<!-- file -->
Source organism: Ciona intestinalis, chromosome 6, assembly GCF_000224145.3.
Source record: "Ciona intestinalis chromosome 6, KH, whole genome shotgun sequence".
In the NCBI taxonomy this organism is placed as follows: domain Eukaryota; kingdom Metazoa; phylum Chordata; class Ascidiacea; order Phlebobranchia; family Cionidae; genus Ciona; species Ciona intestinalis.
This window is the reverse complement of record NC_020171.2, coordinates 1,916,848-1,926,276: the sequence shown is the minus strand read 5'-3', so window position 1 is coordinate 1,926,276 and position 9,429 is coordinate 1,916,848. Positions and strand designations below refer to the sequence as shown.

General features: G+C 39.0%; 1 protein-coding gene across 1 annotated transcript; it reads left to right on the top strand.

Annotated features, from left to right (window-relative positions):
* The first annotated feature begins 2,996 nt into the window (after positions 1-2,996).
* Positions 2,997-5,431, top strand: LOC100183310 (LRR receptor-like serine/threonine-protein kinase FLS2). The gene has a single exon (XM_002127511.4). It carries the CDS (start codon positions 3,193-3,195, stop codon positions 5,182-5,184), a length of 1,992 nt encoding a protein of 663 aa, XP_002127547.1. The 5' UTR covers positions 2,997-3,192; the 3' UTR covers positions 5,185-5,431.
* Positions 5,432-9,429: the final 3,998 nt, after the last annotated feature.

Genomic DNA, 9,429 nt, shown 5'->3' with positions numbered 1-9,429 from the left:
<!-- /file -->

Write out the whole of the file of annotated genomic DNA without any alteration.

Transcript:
Source organism: Ciona intestinalis, chromosome 6, assembly GCF_000224145.3.
Source record: "Ciona intestinalis chromosome 6, KH, whole genome shotgun sequence".
In the NCBI taxonomy this organism is placed as follows: domain Eukaryota; kingdom Metazoa; phylum Chordata; class Ascidiacea; order Phlebobranchia; family Cionidae; genus Ciona; species Ciona intestinalis.
This window is the reverse complement of record NC_020171.2, coordinates 1,916,848-1,926,276: the sequence shown is the minus strand read 5'-3', so window position 1 is coordinate 1,926,276 and position 9,429 is coordinate 1,916,848. Positions and strand designations below refer to the sequence as shown.

General features: G+C 39.0%; 1 protein-coding gene across 1 annotated transcript; it reads left to right on the top strand.

Annotated features, from left to right (window-relative positions):
* The first annotated feature begins 2,996 nt into the window (after positions 1-2,996).
* Positions 2,997-5,431, top strand: LOC100183310 (LRR receptor-like serine/threonine-protein kinase FLS2). The gene has a single exon (XM_002127511.4). It carries the CDS (start codon positions 3,193-3,195, stop codon positions 5,182-5,184), a length of 1,992 nt encoding a protein of 663 aa, XP_002127547.1. The 5' UTR covers positions 2,997-3,192; the 3' UTR covers positions 5,185-5,431.
* Positions 5,432-9,429: the final 3,998 nt, after the last annotated feature.

Genomic DNA, 9,429 nt, shown 5'->3' with positions numbered 1-9,429 from the left: